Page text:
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Sargent: Portraits of Artists and Friends

19 February 2015 | Laura Stevens

Famous portrait painter, John Sargent, is the focus of a new exhibition at the National Portrait Gallery

John Singer Sargent (1856-1925) is certainly a man you would want to count as one of your friends after seeing this exhibition. Sargent: Portrait of Artists and Friends gathers an intimate set of paintings that Sargent made of his acquaintances, both personal and professional. And what a peer group he had! Sargent’s contact book was certainly one to be envied with portraits of W.B.Yeats, Ellen Terry and Henry James being shown at the National Portrait Gallery.

Curator, Richard Ormond CBE, was inspired to set up this exhibition by the immediacy of Robert Louis Stevenson and His Wife (1885), which captures Stevenson mid moustache twirl. For Ormond, Sargent has a wonderful ability to “always get to the heart of things”. Whether that be the fin-de-siècle spirit in W.Graham Robertson (1894)orthe intensity of the child in Portraits De M.E.P... Et De Mlle L.P. (1881). Ormond’s declaration that he “brings them to life” is repeatedly depicted in this major exhibition of works by one of the world’s most celebrated portrait painters.

As the portraits are all of his friends and contemporaries, Sargent is able to experiment more with his style of work. Rather than stiff, formal poses the works often capture his friends doing what they love – singing, acting or playing. Ormond has curated this exhibition “to challenge the conventional view of Sargent.”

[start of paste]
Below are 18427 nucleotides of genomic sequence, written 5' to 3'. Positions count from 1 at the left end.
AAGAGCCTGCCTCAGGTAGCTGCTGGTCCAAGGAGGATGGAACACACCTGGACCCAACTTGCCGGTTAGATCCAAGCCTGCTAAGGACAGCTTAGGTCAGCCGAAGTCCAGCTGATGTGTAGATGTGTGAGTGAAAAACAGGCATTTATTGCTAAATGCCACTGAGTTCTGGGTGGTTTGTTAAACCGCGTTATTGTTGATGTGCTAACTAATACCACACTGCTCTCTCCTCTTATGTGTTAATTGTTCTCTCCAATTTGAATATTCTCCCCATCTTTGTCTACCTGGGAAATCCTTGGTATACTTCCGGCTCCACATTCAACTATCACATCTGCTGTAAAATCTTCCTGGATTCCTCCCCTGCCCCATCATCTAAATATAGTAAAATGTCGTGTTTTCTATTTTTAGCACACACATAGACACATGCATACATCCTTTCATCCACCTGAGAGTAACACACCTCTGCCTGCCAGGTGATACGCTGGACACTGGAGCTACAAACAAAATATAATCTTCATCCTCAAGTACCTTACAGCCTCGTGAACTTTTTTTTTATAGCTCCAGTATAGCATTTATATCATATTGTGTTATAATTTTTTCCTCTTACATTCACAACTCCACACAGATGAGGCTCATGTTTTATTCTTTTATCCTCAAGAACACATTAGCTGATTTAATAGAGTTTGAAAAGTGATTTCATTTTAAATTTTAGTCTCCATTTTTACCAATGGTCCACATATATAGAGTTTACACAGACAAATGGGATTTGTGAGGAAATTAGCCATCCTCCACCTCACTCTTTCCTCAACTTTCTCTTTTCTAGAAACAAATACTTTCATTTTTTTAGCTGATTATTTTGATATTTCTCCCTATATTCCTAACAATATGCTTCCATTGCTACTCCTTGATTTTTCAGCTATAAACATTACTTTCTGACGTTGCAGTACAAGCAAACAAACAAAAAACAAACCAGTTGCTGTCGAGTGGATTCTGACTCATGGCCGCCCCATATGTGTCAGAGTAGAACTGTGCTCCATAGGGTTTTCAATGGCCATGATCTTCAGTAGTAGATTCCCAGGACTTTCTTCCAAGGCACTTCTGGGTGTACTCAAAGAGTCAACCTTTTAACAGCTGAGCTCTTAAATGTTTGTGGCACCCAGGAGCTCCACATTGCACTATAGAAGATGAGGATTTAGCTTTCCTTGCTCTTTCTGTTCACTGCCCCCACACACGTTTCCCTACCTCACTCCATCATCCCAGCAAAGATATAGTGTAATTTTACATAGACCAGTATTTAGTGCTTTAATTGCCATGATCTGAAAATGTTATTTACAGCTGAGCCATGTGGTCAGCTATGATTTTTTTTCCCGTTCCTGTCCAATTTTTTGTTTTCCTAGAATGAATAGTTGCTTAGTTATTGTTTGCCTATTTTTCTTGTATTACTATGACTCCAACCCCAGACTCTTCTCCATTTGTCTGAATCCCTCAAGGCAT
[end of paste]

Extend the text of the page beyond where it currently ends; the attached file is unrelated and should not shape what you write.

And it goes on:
“Sargent’s enthusiasms were all for things new and exciting. He was a fearless advocate of the work of younger artists.”

A whole section of the exhibition focuses on Sargent’s work on actors and actresses with Ellen Terry as Lady Macbeth (1889) being a dramatically familiar piece of work. The ferocity of Terry lifting the crown triumphantly in her green gown is sure to draw a viewer’s eye. Another familiar piece of work will be Sargent’s masterpiece, Carnation, Lily, Lily, Rose (1885-6). Picturing two small girls in white lighting paper lanterns at dusk in a garden planted with roses, this is a beautifully elegant portrait.

Gathering works from across the globe, both public and private collections, this exhibition takes on an international dimension. To catch a glimpse of the artist behind his professional persona, Sargent: Portraits of Artists and Friends offers an unique opportunity.

For more information go to the National Portrait's Gallery website.

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